=> k > log(0.05) / log(1-p) (reverse inequality since log(1-p) is negative)

To be 99% certain, we’d need to see k > log(0.01) / log(1-p) clicks and no conversions.

Note that you can’t generalise this by simply looking for gaps of k clicks when there are no conversions over a larger number of clicks including a number of successful conversions. This is because, while 95% seems like a high number, it does mean that out of every 20 sets of k clicks, there will be one with no conversions in it. So as soon as you start looking at multiple sets of k clicks, the results no longer hold.

It’s a good quick ’n’ dirty way of working out statistical significance on small sample sizes, however.

* Probability and Random Processes, Grimmett and Stirzaker

Will founded Distilled with Duncan in 2005. Since then, he has consulted with some of the world’s largest organisations and most famous websites, spoken at most major industry events and regularly appeared in local and national press. Will is part...   read more

### Get blog posts via email

1. "You don’t actually need to have a degree in probability and statistics to manage a PPC campaign effectively."

Shhh... stop telling people that.

Some nice, practical math, Will. Doing stats on low-volume ads, pages, etc., is tricky, but it can be done, and doing it can often keep you from continuing down a bad path (or wasting precious data that could be used on better ads or landing pages).

2. It's alright, Pete, I go on to point out why it's handy to have one :)

Low-volume stats was never my strong-point (T-tests etc.) but basic probability, I can do! Good to have you commenting here...

3. Jay

Can you comment on the negative binomial distribution and why both conceptually and theoretically it's suitable for analysis of this type.

Why not a t-test?

Interesting post!

4. Hi Jay.

I'm sure Will will have a comment for you, but he is currently on holiday for a few days. Ill get him to respond when he is back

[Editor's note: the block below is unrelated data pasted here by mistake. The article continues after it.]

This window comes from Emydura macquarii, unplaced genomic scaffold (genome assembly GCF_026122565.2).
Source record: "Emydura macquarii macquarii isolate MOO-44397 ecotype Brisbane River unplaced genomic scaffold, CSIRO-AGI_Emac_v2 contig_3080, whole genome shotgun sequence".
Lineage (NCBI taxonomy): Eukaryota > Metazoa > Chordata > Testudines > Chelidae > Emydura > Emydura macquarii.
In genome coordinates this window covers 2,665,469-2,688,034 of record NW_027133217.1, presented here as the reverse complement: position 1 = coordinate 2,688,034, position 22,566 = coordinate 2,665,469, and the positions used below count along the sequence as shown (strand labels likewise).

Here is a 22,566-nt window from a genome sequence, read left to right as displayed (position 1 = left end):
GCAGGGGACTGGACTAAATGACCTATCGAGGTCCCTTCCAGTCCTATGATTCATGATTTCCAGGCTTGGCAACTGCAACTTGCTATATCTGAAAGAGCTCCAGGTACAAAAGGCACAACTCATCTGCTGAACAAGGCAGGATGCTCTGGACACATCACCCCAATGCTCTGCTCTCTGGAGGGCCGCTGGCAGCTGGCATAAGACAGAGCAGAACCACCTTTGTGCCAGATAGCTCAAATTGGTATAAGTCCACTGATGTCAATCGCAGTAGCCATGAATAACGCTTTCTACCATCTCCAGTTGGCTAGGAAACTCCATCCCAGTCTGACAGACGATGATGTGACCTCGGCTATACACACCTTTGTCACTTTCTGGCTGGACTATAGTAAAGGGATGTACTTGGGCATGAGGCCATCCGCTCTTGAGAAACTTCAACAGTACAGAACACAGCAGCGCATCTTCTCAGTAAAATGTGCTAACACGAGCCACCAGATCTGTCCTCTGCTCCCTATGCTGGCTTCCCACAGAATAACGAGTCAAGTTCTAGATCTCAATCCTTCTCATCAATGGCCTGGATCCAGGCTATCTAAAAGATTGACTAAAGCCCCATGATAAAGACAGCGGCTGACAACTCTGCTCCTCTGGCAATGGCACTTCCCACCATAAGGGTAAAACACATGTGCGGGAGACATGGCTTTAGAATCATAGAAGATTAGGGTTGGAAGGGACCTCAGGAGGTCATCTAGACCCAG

5. Jay

Thanks, Duncan - Maybe I can get your opinion on this while Will is away.

Assume you have a list of keywords and some historical data. For the conversion rate you're trying to to reject, is it more prudent to use the conversion rate among only keywords with conversions, or the conversion rate list wide, which is obviously diluted my keywords which don't convert, although they may accrue as many as 3 or 4 clicks.

Further, the criteria for a negative binomial distribution:

the trials are independent (I think so that's fair)
the outcome is binary (I think that's fair)
probability of a positive outcome is constant from trial to trial (I don't think this is the case at all for a number of reasons)
1) user intent varies
2) broad match increases the variability of user intent
3) if your data set uses multiple landing pages and your ads are displayed in multiple regions on the nation/world - the P(conversion) is anything but constant.

Now, global warming is one thing...but pseudo science applied to pay per click optimization is a different case entirely.

Thanks,

Jay

6. Hi Jay,

While Will is certainly better at maths than I am - hopefully I can answer some of your questions while he's away!

Firstly, with regards the individual keyphrases within an ad group - absolutely yes for the above test you should include the data from all your keyphrases. Ruling out the non-converting keyphrases will break the test we've outlined above. Taking an overall conversion rate for an ad group and identifying keyphrases which are likely to be poor performers would certainly be a useful test but that's not what this does.